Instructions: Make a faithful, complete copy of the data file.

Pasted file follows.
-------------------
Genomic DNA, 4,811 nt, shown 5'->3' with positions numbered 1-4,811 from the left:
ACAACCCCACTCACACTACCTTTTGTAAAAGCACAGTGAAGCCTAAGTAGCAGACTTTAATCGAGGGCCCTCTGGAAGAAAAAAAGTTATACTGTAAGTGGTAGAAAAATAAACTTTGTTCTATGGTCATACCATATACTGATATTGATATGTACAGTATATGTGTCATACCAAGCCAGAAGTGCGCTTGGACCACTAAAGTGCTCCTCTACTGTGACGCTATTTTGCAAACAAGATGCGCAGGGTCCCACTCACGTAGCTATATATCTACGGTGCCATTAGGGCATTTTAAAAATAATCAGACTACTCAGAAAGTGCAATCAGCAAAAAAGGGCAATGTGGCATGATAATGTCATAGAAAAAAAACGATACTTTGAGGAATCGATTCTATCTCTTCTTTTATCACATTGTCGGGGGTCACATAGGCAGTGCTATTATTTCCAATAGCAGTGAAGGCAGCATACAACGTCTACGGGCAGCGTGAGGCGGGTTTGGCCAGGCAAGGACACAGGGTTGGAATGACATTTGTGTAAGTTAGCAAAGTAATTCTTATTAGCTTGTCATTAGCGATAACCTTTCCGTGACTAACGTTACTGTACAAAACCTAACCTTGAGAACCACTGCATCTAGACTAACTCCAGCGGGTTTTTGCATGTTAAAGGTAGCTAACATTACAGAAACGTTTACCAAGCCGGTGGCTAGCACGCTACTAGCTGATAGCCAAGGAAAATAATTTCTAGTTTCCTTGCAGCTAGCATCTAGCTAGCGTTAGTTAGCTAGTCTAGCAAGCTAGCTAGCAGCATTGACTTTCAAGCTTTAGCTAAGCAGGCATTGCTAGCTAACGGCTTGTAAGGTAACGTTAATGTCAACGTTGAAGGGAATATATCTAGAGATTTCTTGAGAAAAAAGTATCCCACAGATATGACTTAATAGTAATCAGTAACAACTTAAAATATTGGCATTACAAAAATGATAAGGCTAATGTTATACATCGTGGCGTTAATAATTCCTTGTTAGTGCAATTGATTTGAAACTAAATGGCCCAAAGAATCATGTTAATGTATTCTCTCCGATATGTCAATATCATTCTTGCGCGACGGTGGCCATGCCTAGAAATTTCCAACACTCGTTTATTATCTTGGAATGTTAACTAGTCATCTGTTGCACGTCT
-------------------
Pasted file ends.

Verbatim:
Genomic DNA, 4,811 nt, shown 5'->3' with positions numbered 1-4,811 from the left:
ACAACCCCACTCACACTACCTTTTGTAAAAGCACAGTGAAGCCTAAGTAGCAGACTTTAATCGAGGGCCCTCTGGAAGAAAAAAAGTTATACTGTAAGTGGTAGAAAAATAAACTTTGTTCTATGGTCATACCATATACTGATATTGATATGTACAGTATATGTGTCATACCAAGCCAGAAGTGCGCTTGGACCACTAAAGTGCTCCTCTACTGTGACGCTATTTTGCAAACAAGATGCGCAGGGTCCCACTCACGTAGCTATATATCTACGGTGCCATTAGGGCATTTTAAAAATAATCAGACTACTCAGAAAGTGCAATCAGCAAAAAAGGGCAATGTGGCATGATAATGTCATAGAAAAAAAACGATACTTTGAGGAATCGATTCTATCTCTTCTTTTATCACATTGTCGGGGGTCACATAGGCAGTGCTATTATTTCCAATAGCAGTGAAGGCAGCATACAACGTCTACGGGCAGCGTGAGGCGGGTTTGGCCAGGCAAGGACACAGGGTTGGAATGACATTTGTGTAAGTTAGCAAAGTAATTCTTATTAGCTTGTCATTAGCGATAACCTTTCCGTGACTAACGTTACTGTACAAAACCTAACCTTGAGAACCACTGCATCTAGACTAACTCCAGCGGGTTTTTGCATGTTAAAGGTAGCTAACATTACAGAAACGTTTACCAAGCCGGTGGCTAGCACGCTACTAGCTGATAGCCAAGGAAAATAATTTCTAGTTTCCTTGCAGCTAGCATCTAGCTAGCGTTAGTTAGCTAGTCTAGCAAGCTAGCTAGCAGCATTGACTTTCAAGCTTTAGCTAAGCAGGCATTGCTAGCTAACGGCTTGTAAGGTAACGTTAATGTCAACGTTGAAGGGAATATATCTAGAGATTTCTTGAGAAAAAAGTATCCCACAGATATGACTTAATAGTAATCAGTAACAACTTAAAATATTGGCATTACAAAAATGATAAGGCTAATGTTATACATCGTGGCGTTAATAATTCCTTGTTAGTGCAATTGATTTGAAACTAAATGGCCCAAAGAATCATGTTAATGTATTCTCTCCGATATGTCAATATCATTCTTGCGCGACGGTGGCCATGCCTAGAAATTTCCAACACTCGTTTATTATCTTGGAATGTTAACTAGTCATCTGTTGCACGTCT